LONDON.- Parasol unit
presents a major solo exhibition by the renowned Finnish film and video artist Eija-Liisa Ahtila. It will include three important video installations never before seen in England.
Ahtila is best known for works that concentrates on narratives in human life together with the relationships and primal emotions that underlie them. She describes her films as human dramas because they play on the central themes of our existence, such as love, death, sexuality, the difficulty of communication, and individual identity both its formation and disintegration. Her fictional stories emerge from interviews and extensive research, her own observation and memory. As Ahtilas films are often shown on multiple screens or within complex installations, her stories unfold simultaneously within time and space, thereby creating a multi-layered experience that engages the viewer both physically and emotionally. Her masterfully crafted narratives, striking portrayal of characters and highly individual mode of expression have captured public interest and won much critical acclaim.
Where is Where? is a haunting and layered consideration of how the interpretation of history affects our perception of reality. It tells of a dramatic event that occurred during the Algerian War, when two young Algerian boys killed their French playmate in a colonialist conflict. Fifty years on, a European poet seeks to understand that act. Space and time fall away in the experiences and existentialist writings of the poet, as do notions of morality, religion, guilt and forgiveness.
The Hour of Prayer is a short tale about human nature, renunciation and death, which marks a watershed in the artists production. Via the events surrounding the demise of a dog, it tells the story of death entering a house and the process of dealing with grief. The material is shown in four simultaneous projections, the intention being to explore the possibilities of disrupting the traditional causal logic, structure and space for perception in screen narrative, while still being able to follow the events.
The exhibition will consist of three video installations Where is Where?, The Hour of Prayer and Fishermen, and will be accompanied by a new publication.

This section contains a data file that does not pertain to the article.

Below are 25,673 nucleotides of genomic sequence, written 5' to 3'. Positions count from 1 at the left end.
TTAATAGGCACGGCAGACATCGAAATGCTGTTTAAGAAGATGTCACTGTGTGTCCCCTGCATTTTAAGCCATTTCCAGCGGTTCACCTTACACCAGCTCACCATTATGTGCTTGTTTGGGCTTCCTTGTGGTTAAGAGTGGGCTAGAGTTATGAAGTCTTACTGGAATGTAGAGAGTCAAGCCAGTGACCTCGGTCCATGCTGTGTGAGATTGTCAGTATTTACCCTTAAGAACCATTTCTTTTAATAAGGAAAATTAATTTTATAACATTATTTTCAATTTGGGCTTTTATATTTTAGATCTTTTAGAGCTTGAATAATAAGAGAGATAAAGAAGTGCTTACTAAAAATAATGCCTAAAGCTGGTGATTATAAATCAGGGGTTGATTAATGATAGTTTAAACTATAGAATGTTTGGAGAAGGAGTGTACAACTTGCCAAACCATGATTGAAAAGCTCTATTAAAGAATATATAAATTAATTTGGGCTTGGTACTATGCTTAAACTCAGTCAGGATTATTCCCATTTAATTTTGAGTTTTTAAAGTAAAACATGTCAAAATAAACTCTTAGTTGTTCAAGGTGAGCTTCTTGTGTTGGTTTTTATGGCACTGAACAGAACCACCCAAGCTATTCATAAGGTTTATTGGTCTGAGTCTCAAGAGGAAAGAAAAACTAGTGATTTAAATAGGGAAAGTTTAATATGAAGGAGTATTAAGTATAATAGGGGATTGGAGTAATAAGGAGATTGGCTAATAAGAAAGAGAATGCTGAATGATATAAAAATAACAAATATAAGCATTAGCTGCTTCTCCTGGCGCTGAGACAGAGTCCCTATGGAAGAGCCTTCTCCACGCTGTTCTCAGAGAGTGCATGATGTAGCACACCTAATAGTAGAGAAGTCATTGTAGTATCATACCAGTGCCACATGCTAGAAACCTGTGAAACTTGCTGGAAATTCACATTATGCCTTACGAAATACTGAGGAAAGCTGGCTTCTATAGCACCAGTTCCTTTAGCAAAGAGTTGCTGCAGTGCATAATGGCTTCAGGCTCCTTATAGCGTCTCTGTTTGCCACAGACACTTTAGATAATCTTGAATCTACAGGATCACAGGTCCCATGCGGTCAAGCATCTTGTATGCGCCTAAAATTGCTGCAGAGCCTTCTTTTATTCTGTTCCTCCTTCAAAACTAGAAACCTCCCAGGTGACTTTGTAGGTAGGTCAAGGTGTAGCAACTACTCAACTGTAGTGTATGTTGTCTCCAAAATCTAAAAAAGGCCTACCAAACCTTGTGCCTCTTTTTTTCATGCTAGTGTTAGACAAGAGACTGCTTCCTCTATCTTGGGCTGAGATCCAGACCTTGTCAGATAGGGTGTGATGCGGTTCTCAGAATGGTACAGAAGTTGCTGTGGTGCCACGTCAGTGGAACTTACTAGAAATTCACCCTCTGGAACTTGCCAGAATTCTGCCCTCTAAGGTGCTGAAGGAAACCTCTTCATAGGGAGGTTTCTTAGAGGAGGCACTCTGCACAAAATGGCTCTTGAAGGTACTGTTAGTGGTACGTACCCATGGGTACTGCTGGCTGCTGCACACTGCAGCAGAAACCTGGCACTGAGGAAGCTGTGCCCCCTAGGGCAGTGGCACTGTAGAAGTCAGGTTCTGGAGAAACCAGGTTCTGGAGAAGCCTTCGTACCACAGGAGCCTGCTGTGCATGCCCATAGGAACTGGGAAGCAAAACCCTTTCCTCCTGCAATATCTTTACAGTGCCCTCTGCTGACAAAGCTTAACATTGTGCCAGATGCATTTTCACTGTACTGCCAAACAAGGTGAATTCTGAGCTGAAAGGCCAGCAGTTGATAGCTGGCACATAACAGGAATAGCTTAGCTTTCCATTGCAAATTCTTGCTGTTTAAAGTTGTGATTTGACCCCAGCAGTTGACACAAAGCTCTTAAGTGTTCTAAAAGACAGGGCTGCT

Filmed in West Africa in an area where locals frequently attempt illegal immigration to Europe in the hope of a better future, Fishermen is the first work in a series of five one-channel video installations called Études.1 It recounts the tale of a group of men who repeatedly and frantically attempt to get out to sea in the face of strong winds and heavy seas, in a vain hope to earn their daily food.
In conjunction with the exhibition, Parasol unit with the support of FRAME (Finnish Fund for Art Exchange) will hold a one-off screening of Ahtilas film Where is Where? This UK premiere will be held at the Prince Charles Cinema, Leicester Square, on Wednesday 14th April 2010 at 7pm. It will be followed by a discussion between Eija-Liisa Ahtila and Stuart Comer, Curator of Film at Tate Modern.
Eija-Liisa Ahtila (born 1959 in Hämeenlinna, Finland), held her first solo exhibition in 1990 at the Tampere Art Museum, Finland, and since then has exhibited extensively in Europe and the USA. Her exhibitions include: 2009, Eija-Liisa Ahtila, Museum of Modern Art Aalborg, Denmark; 2008, Eija-Liisa Ahtila, Kunstsammlung Nordhein-Westfalen, K21, Düsseldorf, Germany; 2008, Eija-Liisa Ahtila, Jeu de Paume, Paris, France; 2006, Eija-Liisa Ahtila: The Wind, MoMA Media Space, New York, USA; 2004, Intention to Fail, Berkeley Art Museum, Berkeley, USA; 2003, Tokyo Opera City Gallery, Tokyo, Japan; 2002, Fantasized Persons and Taped Conversations, Kiasma, Museum of Contemporary Art, Helsinki, Finland; 2001, Sala Montcada of Fundació "La Caixa", Barcelona, Spain; 2000, Neue Nationalgalerie, Berlin, Germany; 1999, Museum of Contemporary Art, Chicago, USA; 1998, Museum Fridericianum, Kassel, Germany.
Ahtilas work has also been shown at numerous film screenings and festivals, including the Sundance Film Festival, Utah, USA; Locarno International Film Festival, Switzerland; Hong Kong International Film Festival, Hong Kong, China; and film retrospectives at MoMA, New York, USA, Centre Pompidou, Paris, France and Tate Modern, London, UK.